Bagpipes on the Wind (flash fiction)
And you keep hearing bagpipes on the wind, phantom sounds, or perhaps they’re police sirens—not the full, ripe blast of American police cars, but of European ones, ones you’ve heard in spy movies and then from someone who came back from a trip to Paris said the sirens really sound like that, sharp and tinny, not sounding all that threatening to you in case you had just plunged a couple of rolled-up Impressionist canvases stolen from the Louvre under your trenchcoat or necklaces from a posh store on some rue or another, and you hear those sharp sirens in the distance and figure you have a bit of time before the gendarmes arrive, enough time to have a small café au lait in a sidewalk cafe and flirt with the French lady in a skirt who’s reading a daily newspaper not on a tablet computer but actual paper, and you give her a thick golden necklace with a wink and say, “Look for me in the paper tomorrow, mademoiselle. Surely the cameras caught my face as I bolted out the exit. But I sincerely hope they caught my good side. I do despise the photos the media show of criminals. Always making them look worse than they actually are. After all, everyone has grumpy days and bad hair days. Au revoir, my dear.”
And you decide, no, the phantom sound is more likely bagpipes than police sirens. A young bagpiper full of air in healthy, fresh pink lungs. No, this is too faint for that. This is a middle-aged bagpiper, an office manager fed up with his job and trying out a new hobby, saying to his friends, “What the hell. Everyone chooses the guitar. It’s so overplayed. Why not the bagpipes? Now that takes imagination.” And his friends reply, “That also takes ear plugs. And ear phones and woolen hats, the thicker the better the closer one gets to the aforementioned bagpiper.” And the office manager replies, “In that case, I’ll play far off on the hills covered in heather, away from the muddling masses, so the only time human ears will hear me is when the wind carries the notes to the nearest town. And there, the sounds will softly settle down to rest, then scout out the town to see if it has a decent diner and perhaps a bit of culture so as to be suitable to retire in.”
And perhaps that what this is, bagpipe sounds on the wind. The sounds making you think of Scottish warriors dressed in woolen kilts, faces painted in cerulean war paint, freshly sharpened axes raised high and trembling with the excited anticipation of battle. But you don’t feel the anticipation of battle. Instead, there’s the anticipation of the gas station’s restroom and a salty snack and juice, or perhaps a nice sweetly bubbly soda. The clerk nods to you as you pass, a broad-shouldered big guy with a thick beard who looks like he would feel right at home with a cerulean X warpainted on his face and trembling ferocious axe raised high, and his war cry causing his opponents’ knees to tremble in the fear of knowing they will soon be cut down.
And you, once snacks are assembled, get back into your freshly gassed car and pull away from the gas station, pull out in front of a tractor trailer that’s also exiting the station, but at a much slower pace, so you grab the chance to be in front of him. The truck in your rearview mirror makes you think of life as a series of going to places, from here to the next, and that tractor trailer truck driver would probably agree with this analogy, nodding and sipping his coffee before saying, “Yeah, but what are ya gonna do? The bills don’t pay themselves.” To which you reply, “You could steal Impressionist paintings or expensive necklaces, but that comes with a high risk of being caught and imprisoned.” To which he replies, “And in prison, I’d miss the open road. You also could try the lottery, which is at a much lower risk, but the risk increases the more money you throw at it. You could throw all your money away chasing that dream.” To which you reply, “You sure could. The open road is certainly wondrous, and has that appeal of American freedom and Kerouacian rambunctiousness. But sometimes, you just want to find a nice spot, lay the battle axe down, and sit for a bit.” To which he replies, “To each their own.” Then both of you nod that solemn, knowing nod over your coffees, and look out the diner’s window, toward the horizon line that beckons, soft and subtle, to come on and see what’s on the other side—but the more you drive toward it, you find that it has a habit of continually jumping back to the distance to beckon some more, so that the beckoning becomes an endless cycle of discovering—or, perhaps, a circumnavigation around this sphere, and you end up where you started (give or take a few miles or so).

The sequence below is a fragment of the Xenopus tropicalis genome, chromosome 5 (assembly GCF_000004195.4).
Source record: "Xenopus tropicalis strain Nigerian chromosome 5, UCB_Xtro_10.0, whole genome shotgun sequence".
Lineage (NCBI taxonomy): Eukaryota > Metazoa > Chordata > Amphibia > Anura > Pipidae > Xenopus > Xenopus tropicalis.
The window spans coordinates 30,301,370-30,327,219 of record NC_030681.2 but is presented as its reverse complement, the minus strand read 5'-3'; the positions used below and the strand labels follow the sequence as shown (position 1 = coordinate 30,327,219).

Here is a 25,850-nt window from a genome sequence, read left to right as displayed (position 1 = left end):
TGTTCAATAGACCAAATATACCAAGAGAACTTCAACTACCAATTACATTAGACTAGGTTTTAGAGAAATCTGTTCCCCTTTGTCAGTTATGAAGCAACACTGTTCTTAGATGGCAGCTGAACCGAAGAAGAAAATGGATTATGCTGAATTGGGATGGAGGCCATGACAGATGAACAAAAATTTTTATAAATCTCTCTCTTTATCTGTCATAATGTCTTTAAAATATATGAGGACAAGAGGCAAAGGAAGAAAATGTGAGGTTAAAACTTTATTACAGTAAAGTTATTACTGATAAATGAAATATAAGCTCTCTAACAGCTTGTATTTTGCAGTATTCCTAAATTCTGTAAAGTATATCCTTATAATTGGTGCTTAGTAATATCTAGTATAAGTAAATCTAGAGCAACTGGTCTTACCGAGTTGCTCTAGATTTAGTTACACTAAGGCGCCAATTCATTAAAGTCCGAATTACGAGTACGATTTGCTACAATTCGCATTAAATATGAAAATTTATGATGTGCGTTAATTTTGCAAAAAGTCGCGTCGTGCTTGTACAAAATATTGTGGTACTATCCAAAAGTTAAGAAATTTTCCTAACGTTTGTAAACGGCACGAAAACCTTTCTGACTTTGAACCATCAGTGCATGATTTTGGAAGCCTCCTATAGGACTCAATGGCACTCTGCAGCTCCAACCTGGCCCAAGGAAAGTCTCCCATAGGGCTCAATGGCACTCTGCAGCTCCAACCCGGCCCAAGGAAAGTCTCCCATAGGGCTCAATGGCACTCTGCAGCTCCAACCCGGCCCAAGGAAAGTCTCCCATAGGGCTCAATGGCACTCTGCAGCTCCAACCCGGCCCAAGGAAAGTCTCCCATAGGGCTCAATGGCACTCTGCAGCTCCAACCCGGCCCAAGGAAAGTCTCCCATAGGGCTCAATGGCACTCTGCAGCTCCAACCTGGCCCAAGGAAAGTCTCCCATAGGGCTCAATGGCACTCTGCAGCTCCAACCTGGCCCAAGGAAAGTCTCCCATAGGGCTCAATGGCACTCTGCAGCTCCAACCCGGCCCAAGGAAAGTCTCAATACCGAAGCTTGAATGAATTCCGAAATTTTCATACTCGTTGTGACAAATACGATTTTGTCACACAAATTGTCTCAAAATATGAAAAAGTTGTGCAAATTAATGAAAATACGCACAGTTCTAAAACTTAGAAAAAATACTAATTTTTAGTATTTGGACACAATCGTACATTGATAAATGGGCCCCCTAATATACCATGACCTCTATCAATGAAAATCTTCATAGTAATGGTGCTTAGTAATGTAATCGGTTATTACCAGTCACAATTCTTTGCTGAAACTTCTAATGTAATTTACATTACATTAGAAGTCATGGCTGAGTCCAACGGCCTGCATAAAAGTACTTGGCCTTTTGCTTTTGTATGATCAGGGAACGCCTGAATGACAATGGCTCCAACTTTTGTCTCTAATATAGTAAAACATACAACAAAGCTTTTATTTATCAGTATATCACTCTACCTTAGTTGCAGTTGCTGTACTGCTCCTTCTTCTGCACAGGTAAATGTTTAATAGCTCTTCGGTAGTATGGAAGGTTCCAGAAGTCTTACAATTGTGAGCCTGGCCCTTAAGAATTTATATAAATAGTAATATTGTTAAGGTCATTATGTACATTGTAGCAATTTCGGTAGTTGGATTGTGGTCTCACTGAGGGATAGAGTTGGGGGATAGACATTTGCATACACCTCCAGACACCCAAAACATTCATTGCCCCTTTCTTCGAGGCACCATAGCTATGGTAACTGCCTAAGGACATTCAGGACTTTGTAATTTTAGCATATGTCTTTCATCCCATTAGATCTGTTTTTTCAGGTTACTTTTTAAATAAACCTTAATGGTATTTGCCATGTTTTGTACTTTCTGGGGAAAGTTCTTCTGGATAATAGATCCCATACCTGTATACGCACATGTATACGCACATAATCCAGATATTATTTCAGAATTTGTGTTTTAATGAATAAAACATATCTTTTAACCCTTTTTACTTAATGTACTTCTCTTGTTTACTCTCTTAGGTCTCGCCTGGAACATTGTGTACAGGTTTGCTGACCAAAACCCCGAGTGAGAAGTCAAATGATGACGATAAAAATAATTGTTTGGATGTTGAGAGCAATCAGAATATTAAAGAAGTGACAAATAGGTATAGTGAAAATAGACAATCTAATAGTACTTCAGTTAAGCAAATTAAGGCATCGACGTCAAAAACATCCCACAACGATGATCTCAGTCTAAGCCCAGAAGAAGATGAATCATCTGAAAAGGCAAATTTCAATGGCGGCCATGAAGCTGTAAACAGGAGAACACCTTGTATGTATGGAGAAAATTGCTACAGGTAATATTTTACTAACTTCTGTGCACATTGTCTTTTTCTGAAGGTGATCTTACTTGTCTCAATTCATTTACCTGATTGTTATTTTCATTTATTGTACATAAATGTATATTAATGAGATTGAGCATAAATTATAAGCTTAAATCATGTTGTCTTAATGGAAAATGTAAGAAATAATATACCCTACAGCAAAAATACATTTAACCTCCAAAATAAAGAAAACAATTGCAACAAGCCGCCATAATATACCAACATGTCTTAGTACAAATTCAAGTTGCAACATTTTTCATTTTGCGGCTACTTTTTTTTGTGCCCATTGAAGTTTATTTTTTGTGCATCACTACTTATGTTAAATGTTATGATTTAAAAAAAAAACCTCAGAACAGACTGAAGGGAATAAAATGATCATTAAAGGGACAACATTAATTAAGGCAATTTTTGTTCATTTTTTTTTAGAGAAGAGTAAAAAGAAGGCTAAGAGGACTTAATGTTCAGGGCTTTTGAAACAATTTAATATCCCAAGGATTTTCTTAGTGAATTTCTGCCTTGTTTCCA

And you, entering back onto the highway in front of the tractor trailer, pick up speed and keep looking for those hills covered in heather that are perfect for bagpiping. Or a nice, sun-bathed French countryside far away from gendarmes racing around with shrill sirens, causing a ruckus on crowded Parisian streets—one car which contains the lead inspector, with his hard, determined face, this guy who keeps smoothing down his mustache with his right forefinger, eyes piercing into yours, trying to pry open your intentions and alibis to get to the real story, that kernel of truth (or, in the least, a plausible enough story to convince a jury of your peers). No, there are no gendarmes or piercing-eyed investigators or kilted and painted warriors here in the warm sunshine. No loads to drive from point a to point b. Just the sun and a slight breeze as you sit and wonder what the next stage should be.
copyright Dave Williams